While Khmer cuisine (Khmer: ; lit. “Khmer culinary art”) explicitly refers to the food of the Khmer people, Cambodian cuisine serves as a catch-all phrase for all ethnic groups in Cambodia.  Due to some of these common influences and interactions, Cambodian food has many similarities to the nearby cuisines of Thai, Vietnamese, and Laos. Over time, Cambodian cuisine has integrated aspects of Indian, Chinese, and more recently, French cuisine.
The cuisine of Cambodia may be divided into peasant, aristocratic, and royal cuisine, albeit the distinction between the two is not as stark as it is in Thailand and Laos. In contrast to peasant food, which is prepared using easier-to-find components, royal and elite dishes employ a wider variety of higher-quality ingredients and more meat.
The two main sources of nutrients in the Cambodian diet are rice and fish, particularly freshwater fish, due to the country’s geographic position. A staple item like rice is often consumed at every meal. It is thought to have been grown on Cambodian soil between 5,000 and 2,000 B.C. The Khmer were able to harvest rice and other crops three to four times a year because to the sophisticated hydraulic engineering created under the Khmer Empire.There are over 2,000 native rice varieties to Cambodia, according to the International Rice Research Institute, which were developed over many years by the country’s rice farmers. One of them, “Malys Angkor” (, Mlih ngkô), is recognized as the greatest rice in the entire globe.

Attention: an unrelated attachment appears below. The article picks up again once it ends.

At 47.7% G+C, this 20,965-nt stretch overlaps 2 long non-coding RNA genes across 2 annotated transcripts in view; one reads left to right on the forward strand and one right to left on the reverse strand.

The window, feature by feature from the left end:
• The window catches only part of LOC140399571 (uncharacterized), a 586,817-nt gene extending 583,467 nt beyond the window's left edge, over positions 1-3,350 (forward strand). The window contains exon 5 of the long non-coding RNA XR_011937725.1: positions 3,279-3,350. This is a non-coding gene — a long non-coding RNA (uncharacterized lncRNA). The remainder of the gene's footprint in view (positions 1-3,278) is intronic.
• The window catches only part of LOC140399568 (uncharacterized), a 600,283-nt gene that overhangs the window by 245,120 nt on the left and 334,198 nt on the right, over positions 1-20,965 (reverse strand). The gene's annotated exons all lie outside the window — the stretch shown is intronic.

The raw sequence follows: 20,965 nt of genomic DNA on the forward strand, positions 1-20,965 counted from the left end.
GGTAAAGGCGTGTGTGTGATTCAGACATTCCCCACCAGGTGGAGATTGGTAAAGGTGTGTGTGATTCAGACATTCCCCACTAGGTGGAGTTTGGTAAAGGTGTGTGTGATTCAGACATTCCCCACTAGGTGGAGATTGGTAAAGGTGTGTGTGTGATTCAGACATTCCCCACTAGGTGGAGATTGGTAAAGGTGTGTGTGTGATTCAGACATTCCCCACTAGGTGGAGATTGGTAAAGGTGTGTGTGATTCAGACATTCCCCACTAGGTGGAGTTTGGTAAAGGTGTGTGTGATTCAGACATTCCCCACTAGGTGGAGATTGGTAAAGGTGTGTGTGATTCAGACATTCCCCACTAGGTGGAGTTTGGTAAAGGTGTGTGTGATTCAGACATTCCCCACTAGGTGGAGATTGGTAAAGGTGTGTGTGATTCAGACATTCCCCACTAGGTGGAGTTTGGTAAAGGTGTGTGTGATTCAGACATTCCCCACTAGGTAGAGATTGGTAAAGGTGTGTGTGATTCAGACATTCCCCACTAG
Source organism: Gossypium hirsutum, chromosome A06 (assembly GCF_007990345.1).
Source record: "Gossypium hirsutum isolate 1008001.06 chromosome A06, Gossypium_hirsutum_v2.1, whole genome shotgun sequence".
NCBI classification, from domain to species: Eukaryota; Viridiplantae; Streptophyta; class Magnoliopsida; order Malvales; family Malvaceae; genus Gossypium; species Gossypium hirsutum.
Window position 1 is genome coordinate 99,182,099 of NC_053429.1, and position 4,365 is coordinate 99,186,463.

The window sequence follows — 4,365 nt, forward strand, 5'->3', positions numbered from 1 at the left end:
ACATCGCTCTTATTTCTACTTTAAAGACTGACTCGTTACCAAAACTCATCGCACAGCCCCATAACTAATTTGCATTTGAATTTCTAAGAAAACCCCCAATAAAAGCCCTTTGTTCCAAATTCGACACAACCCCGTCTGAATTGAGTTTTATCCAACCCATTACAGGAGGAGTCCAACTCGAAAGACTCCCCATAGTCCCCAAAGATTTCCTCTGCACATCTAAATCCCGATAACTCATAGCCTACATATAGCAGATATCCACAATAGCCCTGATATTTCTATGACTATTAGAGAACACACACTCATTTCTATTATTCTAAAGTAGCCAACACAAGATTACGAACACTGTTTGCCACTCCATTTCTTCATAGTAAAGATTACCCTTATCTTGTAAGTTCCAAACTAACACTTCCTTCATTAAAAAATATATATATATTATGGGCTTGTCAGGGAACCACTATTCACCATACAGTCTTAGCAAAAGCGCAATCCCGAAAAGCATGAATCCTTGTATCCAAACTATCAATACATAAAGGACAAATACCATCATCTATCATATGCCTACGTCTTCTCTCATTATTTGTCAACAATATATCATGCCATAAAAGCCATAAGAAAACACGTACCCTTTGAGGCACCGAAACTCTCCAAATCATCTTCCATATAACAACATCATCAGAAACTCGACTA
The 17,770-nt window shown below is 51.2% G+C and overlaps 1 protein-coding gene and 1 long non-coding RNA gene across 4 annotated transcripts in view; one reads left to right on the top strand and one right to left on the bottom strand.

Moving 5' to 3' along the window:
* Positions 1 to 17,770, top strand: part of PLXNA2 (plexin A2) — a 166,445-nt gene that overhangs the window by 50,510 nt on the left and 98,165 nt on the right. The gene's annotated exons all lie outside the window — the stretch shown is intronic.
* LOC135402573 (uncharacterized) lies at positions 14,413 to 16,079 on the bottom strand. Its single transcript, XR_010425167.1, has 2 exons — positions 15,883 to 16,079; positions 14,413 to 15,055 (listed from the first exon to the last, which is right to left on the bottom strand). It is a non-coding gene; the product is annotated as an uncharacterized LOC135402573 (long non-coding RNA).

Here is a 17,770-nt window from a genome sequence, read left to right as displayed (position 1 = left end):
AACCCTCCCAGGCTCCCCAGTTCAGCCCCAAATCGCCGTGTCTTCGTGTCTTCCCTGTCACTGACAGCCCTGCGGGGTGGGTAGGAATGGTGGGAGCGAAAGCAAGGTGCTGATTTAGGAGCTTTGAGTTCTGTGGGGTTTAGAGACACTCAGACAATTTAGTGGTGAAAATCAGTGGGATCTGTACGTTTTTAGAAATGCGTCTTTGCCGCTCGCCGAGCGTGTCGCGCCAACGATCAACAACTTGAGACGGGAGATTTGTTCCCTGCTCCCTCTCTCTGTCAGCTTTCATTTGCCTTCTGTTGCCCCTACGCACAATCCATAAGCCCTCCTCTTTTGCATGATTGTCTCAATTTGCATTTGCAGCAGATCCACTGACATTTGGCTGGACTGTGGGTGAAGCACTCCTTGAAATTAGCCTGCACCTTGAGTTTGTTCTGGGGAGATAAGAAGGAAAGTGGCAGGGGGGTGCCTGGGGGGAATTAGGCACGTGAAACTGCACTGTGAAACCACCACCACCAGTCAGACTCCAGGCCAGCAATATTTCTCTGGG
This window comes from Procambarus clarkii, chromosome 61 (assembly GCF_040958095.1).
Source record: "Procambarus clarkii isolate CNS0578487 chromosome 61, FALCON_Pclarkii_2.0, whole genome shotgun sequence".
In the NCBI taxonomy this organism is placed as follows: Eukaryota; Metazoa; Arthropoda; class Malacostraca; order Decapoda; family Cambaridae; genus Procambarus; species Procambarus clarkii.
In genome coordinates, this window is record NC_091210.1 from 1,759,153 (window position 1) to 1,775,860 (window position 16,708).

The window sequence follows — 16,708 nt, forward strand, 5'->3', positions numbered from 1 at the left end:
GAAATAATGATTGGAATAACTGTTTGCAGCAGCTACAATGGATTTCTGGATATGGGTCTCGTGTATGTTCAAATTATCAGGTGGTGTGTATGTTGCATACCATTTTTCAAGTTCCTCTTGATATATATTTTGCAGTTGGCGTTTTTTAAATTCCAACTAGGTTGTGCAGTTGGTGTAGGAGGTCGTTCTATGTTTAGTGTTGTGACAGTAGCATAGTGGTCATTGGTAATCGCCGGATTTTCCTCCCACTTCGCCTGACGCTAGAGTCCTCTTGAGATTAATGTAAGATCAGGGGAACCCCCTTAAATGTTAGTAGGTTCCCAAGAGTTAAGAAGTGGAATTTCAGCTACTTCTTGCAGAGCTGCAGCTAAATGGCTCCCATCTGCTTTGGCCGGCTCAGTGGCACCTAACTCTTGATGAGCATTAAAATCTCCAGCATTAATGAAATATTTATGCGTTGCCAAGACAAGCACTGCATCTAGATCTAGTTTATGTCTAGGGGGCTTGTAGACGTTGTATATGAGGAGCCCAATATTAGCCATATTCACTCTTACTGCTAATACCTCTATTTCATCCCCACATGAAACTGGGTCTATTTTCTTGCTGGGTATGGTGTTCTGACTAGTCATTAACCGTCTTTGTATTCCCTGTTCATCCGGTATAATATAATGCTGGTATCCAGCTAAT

Around the second century, Indian traders brought several spices to Khmer cuisine. Around 400 AD, a Chinese traveller to Cambodia made notice of the Indian impact on Khmer food as well as other facets of their society. The coconut-based curries (, kari), as well as the cooked red and white desserts, show signs of Indianization. Beginning in the 13th century, the Chinese migrated to the Khmer Empire, bringing with them their food, from which the Cambodian cuisine developed a significant usage of noodles and stir-frying.
From the ninth through the fifteenth centuries, the expanding Khmer Empire’s culinary impact extended beyond of modern-day Cambodia into what are now Thailand, Laos, Vietnam, and Indonesia. The Khmer royal cooks who were introduced to the Ayutthaya Kingdom greatly affected the Thai royal cuisine as the Khmer palace meal evolved into a sophisticated royal cuisine.